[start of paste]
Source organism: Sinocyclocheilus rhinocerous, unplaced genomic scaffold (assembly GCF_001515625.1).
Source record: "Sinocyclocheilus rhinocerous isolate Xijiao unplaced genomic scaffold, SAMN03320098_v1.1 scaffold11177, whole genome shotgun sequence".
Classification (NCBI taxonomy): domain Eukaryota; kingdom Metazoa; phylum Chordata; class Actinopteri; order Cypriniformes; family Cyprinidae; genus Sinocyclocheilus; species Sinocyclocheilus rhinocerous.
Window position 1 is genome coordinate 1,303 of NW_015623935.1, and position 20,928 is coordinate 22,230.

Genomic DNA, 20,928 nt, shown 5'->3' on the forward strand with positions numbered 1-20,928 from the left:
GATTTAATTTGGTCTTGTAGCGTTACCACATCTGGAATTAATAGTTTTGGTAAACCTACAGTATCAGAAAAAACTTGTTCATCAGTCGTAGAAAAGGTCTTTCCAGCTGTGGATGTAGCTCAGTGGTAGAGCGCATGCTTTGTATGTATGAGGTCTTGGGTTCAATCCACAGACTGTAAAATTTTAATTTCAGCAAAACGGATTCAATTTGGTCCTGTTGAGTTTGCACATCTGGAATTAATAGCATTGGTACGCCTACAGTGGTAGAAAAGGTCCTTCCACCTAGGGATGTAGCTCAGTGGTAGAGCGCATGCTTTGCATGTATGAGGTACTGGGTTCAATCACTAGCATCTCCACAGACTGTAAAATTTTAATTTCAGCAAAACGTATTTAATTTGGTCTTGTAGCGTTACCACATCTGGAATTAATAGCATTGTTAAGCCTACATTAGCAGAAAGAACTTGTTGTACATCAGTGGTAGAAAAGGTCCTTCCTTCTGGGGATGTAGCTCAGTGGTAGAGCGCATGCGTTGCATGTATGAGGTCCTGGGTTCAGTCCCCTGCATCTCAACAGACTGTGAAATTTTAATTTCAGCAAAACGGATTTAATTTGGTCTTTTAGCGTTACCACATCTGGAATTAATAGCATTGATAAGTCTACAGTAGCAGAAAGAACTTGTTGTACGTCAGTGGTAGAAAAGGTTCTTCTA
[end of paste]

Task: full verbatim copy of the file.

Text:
Source organism: Sinocyclocheilus rhinocerous, unplaced genomic scaffold (assembly GCF_001515625.1).
Source record: "Sinocyclocheilus rhinocerous isolate Xijiao unplaced genomic scaffold, SAMN03320098_v1.1 scaffold11177, whole genome shotgun sequence".
Classification (NCBI taxonomy): domain Eukaryota; kingdom Metazoa; phylum Chordata; class Actinopteri; order Cypriniformes; family Cyprinidae; genus Sinocyclocheilus; species Sinocyclocheilus rhinocerous.
Window position 1 is genome coordinate 1,303 of NW_015623935.1, and position 20,928 is coordinate 22,230.

Genomic DNA, 20,928 nt, shown 5'->3' on the forward strand with positions numbered 1-20,928 from the left:
GATTTAATTTGGTCTTGTAGCGTTACCACATCTGGAATTAATAGTTTTGGTAAACCTACAGTATCAGAAAAAACTTGTTCATCAGTCGTAGAAAAGGTCTTTCCAGCTGTGGATGTAGCTCAGTGGTAGAGCGCATGCTTTGTATGTATGAGGTCTTGGGTTCAATCCACAGACTGTAAAATTTTAATTTCAGCAAAACGGATTCAATTTGGTCCTGTTGAGTTTGCACATCTGGAATTAATAGCATTGGTACGCCTACAGTGGTAGAAAAGGTCCTTCCACCTAGGGATGTAGCTCAGTGGTAGAGCGCATGCTTTGCATGTATGAGGTACTGGGTTCAATCACTAGCATCTCCACAGACTGTAAAATTTTAATTTCAGCAAAACGTATTTAATTTGGTCTTGTAGCGTTACCACATCTGGAATTAATAGCATTGTTAAGCCTACATTAGCAGAAAGAACTTGTTGTACATCAGTGGTAGAAAAGGTCCTTCCTTCTGGGGATGTAGCTCAGTGGTAGAGCGCATGCGTTGCATGTATGAGGTCCTGGGTTCAGTCCCCTGCATCTCAACAGACTGTGAAATTTTAATTTCAGCAAAACGGATTTAATTTGGTCTTTTAGCGTTACCACATCTGGAATTAATAGCATTGATAAGTCTACAGTAGCAGAAAGAACTTGTTGTACGTCAGTGGTAGAAAAGGTTCTTCTA